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The Art of Being a Caregiver to a Pet

Updated on March 29, 2014
Elvis, rescued from MDAS in 2012 by MisFit ResQ for surgery and rehab; since adopted and living with his furever home.
Elvis, rescued from MDAS in 2012 by MisFit ResQ for surgery and rehab; since adopted and living with his furever home.

Many of us have so many responsibilities in our day to day lives that we often forget to take care of ourselves. This is certainly no exception when caring for our pets, especially if they require extra appointments with their veterinarian, or special medication and exercise needs. But when you are busy taking care of your pet, who is taking care of you? Self care at this time is not selfish, it is necessary. The love that we have for our pets is deep and we want to ensure that we are doing everything possible to provide them a “quality life”. However, the quality of your life while you are a caregiver, is equally important.

Whether becoming a caregiver to your pet is a new experience, or you have already been at it it for a long time, there will always be days when you feel overwhelmed and possibly unable to cope. It may be normal to experience feelings of exhaustion, sadness, anxiety, or even guilt. Allow yourself to feel whatever it is your feeling. It’s ok to say things like “this is hard” or “I am not sure how much longer I can do this”. As much as we would like to feel in control of everything, there are going to be things you can’t control. We can’t slow down our pet’s natural aging process and medications may not be able to stop your pet’s illness from progressing. Try to focus on the things you can control.

One of the best things you can do for yourself is have a support network. Have people you can talk to who will be supportive on your pet caregiving journey. Family, friends, and your veterinarian, are all people who may want to be part of your network and offer assistance. You may also look for support groups in the area or websites that offer chat rooms for some of the same challenges or ailments your pet is experiencing. Trying to manage everything on your own can drain you, so don’t be afraid to ask for help from the people in your network. Sometimes things as simple as picking up a prescription or some groceries for you can give one less thing to do and that small break in your day when you need it most.

While you will certainly be taking care of the details for your pet such as where are they comfortable resting, what time should they be fed, when do they need their medications – be sure to attend to your some of your own basic needs. One of those needs is eating healthy. When we are under additional pressure, it's difficult not to turn to junk food for comfort or a quick bite. However, beware, that not eating healthy can cause further havoc on your brain and body. For example, too much chocolate can leave you dragging after the sugar jolt fades away. An overdose of salty chips can dehydrate your body and the brain, bringing on fatigue. A healthy selection may include bananas, fish, baked potatoes, avocados, chicken and dark green leafy veggies...all which are loaded with B vitamins that will provide energy to your body.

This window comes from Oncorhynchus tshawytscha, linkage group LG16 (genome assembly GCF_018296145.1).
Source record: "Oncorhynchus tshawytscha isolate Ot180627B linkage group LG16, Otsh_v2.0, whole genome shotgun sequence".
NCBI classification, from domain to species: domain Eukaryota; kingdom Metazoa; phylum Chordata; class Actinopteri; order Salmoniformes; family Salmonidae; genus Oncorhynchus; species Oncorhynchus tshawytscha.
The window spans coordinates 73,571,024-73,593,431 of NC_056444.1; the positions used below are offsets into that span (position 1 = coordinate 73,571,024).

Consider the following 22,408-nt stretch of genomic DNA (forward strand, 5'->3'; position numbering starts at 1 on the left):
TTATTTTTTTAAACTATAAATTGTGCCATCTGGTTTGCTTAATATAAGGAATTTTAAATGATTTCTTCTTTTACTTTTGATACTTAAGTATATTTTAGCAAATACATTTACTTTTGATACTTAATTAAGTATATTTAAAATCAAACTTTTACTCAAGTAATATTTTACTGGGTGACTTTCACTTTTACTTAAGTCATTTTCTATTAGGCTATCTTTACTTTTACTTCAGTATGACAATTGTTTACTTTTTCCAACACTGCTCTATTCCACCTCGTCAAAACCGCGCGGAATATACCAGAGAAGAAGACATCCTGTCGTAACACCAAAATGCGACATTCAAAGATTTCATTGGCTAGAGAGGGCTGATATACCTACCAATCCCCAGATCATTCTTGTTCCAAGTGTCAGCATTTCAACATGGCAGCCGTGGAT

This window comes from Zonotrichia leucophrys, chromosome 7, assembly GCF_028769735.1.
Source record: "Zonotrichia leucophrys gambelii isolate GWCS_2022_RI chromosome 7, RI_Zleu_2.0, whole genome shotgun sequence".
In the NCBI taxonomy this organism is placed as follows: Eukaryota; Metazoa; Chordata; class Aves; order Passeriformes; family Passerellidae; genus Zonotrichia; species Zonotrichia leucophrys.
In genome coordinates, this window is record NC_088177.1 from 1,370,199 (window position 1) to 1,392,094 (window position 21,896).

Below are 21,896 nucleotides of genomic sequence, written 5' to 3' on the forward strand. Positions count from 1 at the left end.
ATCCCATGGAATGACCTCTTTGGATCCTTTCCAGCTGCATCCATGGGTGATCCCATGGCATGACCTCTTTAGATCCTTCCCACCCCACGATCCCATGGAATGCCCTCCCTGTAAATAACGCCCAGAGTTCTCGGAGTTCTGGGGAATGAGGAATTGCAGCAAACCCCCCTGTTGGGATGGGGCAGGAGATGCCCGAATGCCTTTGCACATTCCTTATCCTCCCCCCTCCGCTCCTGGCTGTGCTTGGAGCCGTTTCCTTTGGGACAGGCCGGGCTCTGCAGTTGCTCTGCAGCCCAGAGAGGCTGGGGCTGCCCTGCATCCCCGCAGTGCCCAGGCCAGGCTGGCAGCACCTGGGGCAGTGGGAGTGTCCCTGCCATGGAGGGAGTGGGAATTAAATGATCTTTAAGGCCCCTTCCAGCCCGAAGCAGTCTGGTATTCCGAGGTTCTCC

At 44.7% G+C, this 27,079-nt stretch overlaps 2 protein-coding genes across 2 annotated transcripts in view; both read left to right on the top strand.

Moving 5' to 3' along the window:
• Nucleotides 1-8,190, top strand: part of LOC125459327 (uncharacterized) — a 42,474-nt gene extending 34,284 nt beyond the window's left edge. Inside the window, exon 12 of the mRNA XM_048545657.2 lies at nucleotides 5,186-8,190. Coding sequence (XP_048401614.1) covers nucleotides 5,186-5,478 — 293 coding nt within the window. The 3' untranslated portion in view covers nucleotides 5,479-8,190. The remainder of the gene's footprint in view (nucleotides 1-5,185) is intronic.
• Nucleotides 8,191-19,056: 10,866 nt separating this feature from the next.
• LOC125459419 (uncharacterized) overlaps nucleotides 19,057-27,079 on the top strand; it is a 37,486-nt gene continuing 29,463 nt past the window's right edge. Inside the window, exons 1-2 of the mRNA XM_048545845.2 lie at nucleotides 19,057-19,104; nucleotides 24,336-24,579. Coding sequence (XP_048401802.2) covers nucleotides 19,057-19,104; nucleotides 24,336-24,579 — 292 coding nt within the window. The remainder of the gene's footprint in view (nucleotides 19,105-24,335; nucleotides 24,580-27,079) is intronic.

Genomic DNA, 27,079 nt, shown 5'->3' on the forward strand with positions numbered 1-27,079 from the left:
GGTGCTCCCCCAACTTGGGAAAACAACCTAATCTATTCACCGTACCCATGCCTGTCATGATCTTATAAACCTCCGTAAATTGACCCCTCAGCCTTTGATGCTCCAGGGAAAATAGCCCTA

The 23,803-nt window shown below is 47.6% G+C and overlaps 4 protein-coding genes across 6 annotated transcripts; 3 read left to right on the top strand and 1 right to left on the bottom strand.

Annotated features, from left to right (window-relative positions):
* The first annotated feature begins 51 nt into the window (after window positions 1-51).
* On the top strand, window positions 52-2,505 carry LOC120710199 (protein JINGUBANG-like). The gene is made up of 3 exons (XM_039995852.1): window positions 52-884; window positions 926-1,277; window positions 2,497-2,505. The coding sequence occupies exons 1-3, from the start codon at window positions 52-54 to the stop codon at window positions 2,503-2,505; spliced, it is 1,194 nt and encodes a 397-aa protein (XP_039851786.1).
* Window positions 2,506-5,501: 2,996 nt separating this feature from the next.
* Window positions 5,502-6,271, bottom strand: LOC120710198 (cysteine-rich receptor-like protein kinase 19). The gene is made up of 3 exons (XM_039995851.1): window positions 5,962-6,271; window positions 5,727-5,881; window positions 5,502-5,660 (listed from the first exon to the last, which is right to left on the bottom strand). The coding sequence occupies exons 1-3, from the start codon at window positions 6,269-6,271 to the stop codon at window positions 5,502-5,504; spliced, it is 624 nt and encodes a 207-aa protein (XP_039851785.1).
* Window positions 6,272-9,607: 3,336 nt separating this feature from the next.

Exercise can be a valuable way to provide a distraction from ongoing stress, as well as an outlet for frustrations, and it gives your endorphins a lift as well.

Although you may not feel that you have enough time as you are trying to stick to a comfortable routine for your pet, you could try to do some deep breathing exercises or meditation. Planning just 5 minutes a day into your care giving schedule would be a very good start to starting a self-care ritual.

While seeing to every detail of your pet’s medical care, it is important not to neglect your own. If you have a dentist appointment or need to see your chiropractor, do your best to keep these appointments for yourself. Your own health is as important as your pets; missing an annual checkup or exam could lead to you being further run down.

Don’t be afraid to step back and re-energize yourself. Another consideration would be having a qualified pet sitter come and stay with your pet while you go out to see a movie, or out for a nice dinner with friends. Figure out what would help you feel relaxed and give yourself some time off when you need it.

We all want to feel that we have done everything we can for our beloved pets, but learn to give yourself some personal space. It’s been my personal experience when caring for my own pet during an illness, that being a caregiver often comes with tremendous guilt as we can't help but wonder if we are doing enough. Just remember, no situation is going to be perfect and we may mistakes along the way. Just do the best you can – that’s all any of us can do and that is certainly all your pet wants.

Put Your O2 Mask on First

Laura Peppard, M.Ed., LMHC, NCC offers the familiar guideline that most can relate to. "Put your O2 mask on first. For those who have ever traveled on an airplane, the flight attendant instructs us that in the event of an emergency, you should put your O2 mask on before assisting small children or others. The same guideline can be used in our day-to-day routine when caregiving for others. Put your O2 mask on first, so that you will be able to comfortably assist others".

Jessie post-op after a tumor excision, Easter 2013
Jessie post-op after a tumor excision, Easter 2013


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